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The Netherlands loves English-language titles-but its publishers would just as soon have a chance to translate them
Perhaps it's because the Dutch book world is so small, relatively speaking, but even a shortterm visitor can feel he has a handle on it. In many ways this nation of 15.5 million souls, sharing a market with 5.5 million Dutch-reading Belgians across the border, enjoys some of the advantages, suffers many of the disadvantages, of countries five or 10 times its size. More than any other, the Dutch book world seems dominated by its groups; depending on who is doing the counting, the four biggest trade combines are credited with from 50% to 70% of the total market (which--excluding school and academic publishing--came to an estimated 805 million guilders last year, or some $480 million, earned with some 16,000 titles, 12,000 of them new).
In recent years, as the big got bigger, they rationalized, restructured, down-sized and are now reaping the benefits, explains Laurens van Krevelen, group publisher at Meulenhoff, the country's number one, with at least a third of the total market. Yet booksellers aren't sharing in the euphoria, largely because of high center-city rentals and punishing wage agreements--and despite improved turnover and a good market for fiction.
PW's envoy discovers something else peculiar to the Dutch scene. As the large groups grow, somehow tiny new imprints pop up, often created by defectors from the bigger ones. As in the U.S., they survive, and some thrive.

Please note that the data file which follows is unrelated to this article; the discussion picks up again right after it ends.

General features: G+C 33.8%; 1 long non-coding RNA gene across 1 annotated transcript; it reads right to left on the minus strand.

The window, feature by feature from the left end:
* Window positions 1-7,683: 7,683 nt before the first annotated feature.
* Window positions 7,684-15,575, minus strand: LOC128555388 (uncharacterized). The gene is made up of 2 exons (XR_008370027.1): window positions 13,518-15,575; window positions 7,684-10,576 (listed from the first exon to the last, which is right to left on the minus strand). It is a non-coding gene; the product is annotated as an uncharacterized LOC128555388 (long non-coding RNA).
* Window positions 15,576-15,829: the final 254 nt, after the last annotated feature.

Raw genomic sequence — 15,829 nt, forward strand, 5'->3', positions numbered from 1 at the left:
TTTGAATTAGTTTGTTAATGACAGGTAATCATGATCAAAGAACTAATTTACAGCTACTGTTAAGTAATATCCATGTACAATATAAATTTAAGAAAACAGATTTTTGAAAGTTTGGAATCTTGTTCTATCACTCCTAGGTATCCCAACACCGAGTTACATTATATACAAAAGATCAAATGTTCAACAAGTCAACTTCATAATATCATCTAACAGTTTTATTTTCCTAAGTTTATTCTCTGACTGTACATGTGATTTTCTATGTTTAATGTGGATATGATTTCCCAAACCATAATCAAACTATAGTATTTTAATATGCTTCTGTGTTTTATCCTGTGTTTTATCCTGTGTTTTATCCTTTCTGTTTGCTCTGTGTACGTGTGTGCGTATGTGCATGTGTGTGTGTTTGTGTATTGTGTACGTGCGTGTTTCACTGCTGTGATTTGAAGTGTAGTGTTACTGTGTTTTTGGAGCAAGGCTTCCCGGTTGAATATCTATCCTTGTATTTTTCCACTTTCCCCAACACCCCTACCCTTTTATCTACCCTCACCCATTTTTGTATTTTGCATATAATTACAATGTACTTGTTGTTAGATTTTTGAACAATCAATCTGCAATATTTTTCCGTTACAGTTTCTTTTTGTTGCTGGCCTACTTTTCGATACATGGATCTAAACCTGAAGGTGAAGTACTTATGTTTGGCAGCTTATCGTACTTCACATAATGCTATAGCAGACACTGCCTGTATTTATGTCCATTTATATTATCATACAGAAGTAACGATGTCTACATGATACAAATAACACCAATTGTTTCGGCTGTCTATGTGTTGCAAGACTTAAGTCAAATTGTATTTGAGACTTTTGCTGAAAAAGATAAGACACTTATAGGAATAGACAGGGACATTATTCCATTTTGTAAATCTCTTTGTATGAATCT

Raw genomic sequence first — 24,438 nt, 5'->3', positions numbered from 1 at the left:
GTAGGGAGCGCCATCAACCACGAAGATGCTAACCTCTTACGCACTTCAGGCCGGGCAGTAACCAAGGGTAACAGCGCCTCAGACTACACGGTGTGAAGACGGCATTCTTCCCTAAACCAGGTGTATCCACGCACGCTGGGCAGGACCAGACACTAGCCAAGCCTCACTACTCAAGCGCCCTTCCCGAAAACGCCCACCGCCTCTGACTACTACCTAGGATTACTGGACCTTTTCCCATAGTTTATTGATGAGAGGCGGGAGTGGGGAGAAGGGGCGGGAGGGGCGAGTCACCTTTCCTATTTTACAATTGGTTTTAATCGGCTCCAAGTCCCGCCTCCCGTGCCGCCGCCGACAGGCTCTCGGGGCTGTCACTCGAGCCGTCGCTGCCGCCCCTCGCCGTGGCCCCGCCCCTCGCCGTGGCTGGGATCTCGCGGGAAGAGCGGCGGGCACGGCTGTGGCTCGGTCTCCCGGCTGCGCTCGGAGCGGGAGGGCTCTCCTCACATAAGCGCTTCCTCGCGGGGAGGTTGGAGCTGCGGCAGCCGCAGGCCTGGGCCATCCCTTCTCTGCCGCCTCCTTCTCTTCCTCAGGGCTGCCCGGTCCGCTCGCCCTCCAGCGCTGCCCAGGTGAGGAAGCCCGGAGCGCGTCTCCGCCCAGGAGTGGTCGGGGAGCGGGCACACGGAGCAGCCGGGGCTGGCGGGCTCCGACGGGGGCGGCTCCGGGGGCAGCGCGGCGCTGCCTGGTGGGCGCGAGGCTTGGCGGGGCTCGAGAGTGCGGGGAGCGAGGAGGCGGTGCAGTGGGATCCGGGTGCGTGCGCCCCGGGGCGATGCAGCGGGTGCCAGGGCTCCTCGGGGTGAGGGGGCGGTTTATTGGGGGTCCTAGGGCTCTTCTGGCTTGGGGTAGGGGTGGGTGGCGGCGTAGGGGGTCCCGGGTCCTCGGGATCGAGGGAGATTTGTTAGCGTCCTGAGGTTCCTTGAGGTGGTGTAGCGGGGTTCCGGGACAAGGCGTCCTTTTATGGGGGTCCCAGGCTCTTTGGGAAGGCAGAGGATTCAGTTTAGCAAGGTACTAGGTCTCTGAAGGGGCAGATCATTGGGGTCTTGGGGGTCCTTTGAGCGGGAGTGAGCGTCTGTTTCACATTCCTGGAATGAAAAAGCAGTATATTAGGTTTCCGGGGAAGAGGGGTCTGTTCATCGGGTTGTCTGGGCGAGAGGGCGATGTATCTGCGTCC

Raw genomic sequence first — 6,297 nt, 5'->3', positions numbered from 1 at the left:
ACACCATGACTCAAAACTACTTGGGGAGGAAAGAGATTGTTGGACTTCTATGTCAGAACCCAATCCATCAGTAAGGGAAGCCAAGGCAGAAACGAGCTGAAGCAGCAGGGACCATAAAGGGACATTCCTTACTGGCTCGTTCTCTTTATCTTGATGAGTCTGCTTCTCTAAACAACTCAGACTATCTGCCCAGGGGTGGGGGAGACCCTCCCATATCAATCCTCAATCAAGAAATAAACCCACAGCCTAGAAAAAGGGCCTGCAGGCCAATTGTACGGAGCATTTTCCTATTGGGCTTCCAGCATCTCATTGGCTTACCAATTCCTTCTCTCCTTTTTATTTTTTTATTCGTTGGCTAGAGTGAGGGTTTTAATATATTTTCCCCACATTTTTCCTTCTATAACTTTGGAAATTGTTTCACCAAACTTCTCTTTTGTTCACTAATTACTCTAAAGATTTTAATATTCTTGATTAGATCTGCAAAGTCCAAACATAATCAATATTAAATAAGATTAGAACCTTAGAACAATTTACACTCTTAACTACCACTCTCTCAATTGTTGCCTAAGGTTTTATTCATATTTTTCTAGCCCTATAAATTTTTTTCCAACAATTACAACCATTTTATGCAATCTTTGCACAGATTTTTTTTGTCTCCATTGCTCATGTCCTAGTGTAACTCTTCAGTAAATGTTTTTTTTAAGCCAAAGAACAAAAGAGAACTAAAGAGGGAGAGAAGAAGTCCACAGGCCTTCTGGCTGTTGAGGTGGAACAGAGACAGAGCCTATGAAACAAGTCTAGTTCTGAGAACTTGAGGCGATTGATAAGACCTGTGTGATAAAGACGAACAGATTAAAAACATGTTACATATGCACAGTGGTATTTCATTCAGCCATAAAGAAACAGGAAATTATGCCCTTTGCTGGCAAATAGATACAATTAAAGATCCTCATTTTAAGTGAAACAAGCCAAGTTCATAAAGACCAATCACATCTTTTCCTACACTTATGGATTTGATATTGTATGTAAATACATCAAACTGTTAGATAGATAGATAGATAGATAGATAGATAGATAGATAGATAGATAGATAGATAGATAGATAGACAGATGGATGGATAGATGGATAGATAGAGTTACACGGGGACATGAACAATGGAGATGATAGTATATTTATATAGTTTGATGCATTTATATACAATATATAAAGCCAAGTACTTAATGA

PW's focus is the market for translation rights--always a good one in the Netherlands, where the number one author of the moment is John Grisham, with Isabel Allende, Stephen King, James Redfield, Umberto Eco, Tom Clancy, and Robert Ludlum among the top 15. Agent Marijke Lijnkamp, whose client list includes HarperCollins, Turner Publishing and Princeton, nevertheless notes increasing focus on building original Dutch fiction lists; still, it's less risky to translate English-language authors--and the more commercial the better.
Risk is there all the same, because of those "early export" editions of U.S. and U.K. blockbuster fiction in paperback-- landed in the Netherlands faster and priced considerably below translations into Dutch, when at last these are ready for release.
There can't be many examples outside the Netherlands of the Meulenhoff phenomenon. The old flagship house on an Amsterdam canal was already a group with lively trade and educational components when it took on the Malherbe congeries of famous imprints in the Netherlands and Belgium; now Meulenhoff in turn has joined a major press combine (it's the M in PCM), giving it even greater reach.
Still, the flagship house is there, now using founder J.M. Meulenhoff's initials to distinguish the prestigious imprint from the corporate umbrella. Under publisher …